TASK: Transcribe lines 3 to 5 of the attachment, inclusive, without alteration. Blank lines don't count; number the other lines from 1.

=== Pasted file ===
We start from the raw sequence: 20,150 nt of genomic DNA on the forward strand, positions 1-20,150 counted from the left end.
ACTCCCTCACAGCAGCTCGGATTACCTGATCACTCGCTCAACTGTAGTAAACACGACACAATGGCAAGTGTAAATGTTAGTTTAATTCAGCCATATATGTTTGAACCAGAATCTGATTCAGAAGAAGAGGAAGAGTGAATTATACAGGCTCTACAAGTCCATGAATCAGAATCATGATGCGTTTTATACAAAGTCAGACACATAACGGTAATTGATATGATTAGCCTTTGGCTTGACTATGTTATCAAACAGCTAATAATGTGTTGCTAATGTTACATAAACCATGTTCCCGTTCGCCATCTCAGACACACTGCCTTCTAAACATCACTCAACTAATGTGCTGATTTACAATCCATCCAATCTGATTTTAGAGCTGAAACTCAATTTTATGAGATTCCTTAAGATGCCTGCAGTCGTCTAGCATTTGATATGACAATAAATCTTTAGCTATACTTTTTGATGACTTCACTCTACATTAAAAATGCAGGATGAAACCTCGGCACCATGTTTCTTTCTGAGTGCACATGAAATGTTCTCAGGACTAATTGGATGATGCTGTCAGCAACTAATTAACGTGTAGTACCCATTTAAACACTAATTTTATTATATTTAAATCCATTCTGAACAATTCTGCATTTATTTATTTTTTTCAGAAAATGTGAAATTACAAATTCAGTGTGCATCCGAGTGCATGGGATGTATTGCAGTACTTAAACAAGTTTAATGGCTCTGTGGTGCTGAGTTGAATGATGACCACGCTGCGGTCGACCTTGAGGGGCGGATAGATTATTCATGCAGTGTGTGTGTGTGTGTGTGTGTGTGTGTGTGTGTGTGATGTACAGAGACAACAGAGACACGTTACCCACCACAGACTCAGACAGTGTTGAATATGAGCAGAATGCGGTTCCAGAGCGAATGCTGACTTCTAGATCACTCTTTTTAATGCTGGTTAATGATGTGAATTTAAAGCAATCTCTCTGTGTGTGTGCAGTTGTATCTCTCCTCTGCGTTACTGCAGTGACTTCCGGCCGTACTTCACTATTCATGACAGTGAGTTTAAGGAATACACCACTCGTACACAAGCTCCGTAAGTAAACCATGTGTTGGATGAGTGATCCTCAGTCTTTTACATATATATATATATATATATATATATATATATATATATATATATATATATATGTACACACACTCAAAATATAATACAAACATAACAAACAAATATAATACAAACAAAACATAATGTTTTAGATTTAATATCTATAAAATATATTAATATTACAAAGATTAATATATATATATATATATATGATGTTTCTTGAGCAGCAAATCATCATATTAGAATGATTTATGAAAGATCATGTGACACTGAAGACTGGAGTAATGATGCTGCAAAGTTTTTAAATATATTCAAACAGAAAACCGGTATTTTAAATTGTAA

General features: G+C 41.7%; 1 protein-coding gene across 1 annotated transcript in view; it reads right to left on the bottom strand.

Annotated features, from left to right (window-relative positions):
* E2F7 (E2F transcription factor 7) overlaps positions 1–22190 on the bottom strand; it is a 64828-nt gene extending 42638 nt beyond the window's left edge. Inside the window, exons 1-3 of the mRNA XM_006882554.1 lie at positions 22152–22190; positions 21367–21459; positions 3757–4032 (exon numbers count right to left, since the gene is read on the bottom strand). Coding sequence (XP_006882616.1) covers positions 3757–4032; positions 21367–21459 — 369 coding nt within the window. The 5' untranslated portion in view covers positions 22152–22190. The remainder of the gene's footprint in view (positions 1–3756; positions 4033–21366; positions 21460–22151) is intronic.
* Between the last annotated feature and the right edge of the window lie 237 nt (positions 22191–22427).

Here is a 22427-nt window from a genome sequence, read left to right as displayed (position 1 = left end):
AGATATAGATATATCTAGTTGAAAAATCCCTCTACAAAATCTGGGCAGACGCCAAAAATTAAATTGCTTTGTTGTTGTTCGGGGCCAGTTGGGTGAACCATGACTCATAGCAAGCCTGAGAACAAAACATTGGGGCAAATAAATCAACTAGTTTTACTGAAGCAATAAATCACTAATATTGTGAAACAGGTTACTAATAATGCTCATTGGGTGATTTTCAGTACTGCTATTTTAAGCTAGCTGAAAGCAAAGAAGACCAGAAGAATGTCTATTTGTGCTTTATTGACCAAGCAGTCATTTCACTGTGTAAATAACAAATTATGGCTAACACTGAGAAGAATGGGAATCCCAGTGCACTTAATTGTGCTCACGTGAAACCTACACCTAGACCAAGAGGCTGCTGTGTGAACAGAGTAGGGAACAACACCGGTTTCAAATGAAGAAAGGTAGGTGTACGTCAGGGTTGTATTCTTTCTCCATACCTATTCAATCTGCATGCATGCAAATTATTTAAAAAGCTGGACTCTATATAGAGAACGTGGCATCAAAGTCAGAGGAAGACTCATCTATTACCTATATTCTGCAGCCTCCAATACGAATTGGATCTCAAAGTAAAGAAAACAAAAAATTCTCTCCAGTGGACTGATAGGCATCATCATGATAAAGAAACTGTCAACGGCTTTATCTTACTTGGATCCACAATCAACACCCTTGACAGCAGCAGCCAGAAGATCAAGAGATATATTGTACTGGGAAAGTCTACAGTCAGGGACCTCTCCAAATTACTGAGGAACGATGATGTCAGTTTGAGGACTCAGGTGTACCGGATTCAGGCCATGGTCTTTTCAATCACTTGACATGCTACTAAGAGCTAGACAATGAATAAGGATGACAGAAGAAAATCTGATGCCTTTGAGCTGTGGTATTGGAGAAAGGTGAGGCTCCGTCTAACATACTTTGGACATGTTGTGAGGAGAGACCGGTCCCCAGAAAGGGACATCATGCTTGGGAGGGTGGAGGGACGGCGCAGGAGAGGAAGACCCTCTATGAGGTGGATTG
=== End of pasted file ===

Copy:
General features: G+C 41.7%; 1 protein-coding gene across 1 annotated transcript in view; it reads right to left on the bottom strand.

Annotated features, from left to right (window-relative positions):
* E2F7 (E2F transcription factor 7) overlaps positions 1–22190 on the bottom strand; it is a 64828-nt gene extending 42638 nt beyond the window's left edge. Inside the window, exons 1-3 of the mRNA XM_006882554.1 lie at positions 22152–22190; positions 21367–21459; positions 3757–4032 (exon numbers count right to left, since the gene is read on the bottom strand). Coding sequence (XP_006882616.1) covers positions 3757–4032; positions 21367–21459 — 369 coding nt within the window. The 5' untranslated portion in view covers positions 22152–22190. The remainder of the gene's footprint in view (positions 1–3756; positions 4033–21366; positions 21460–22151) is intronic.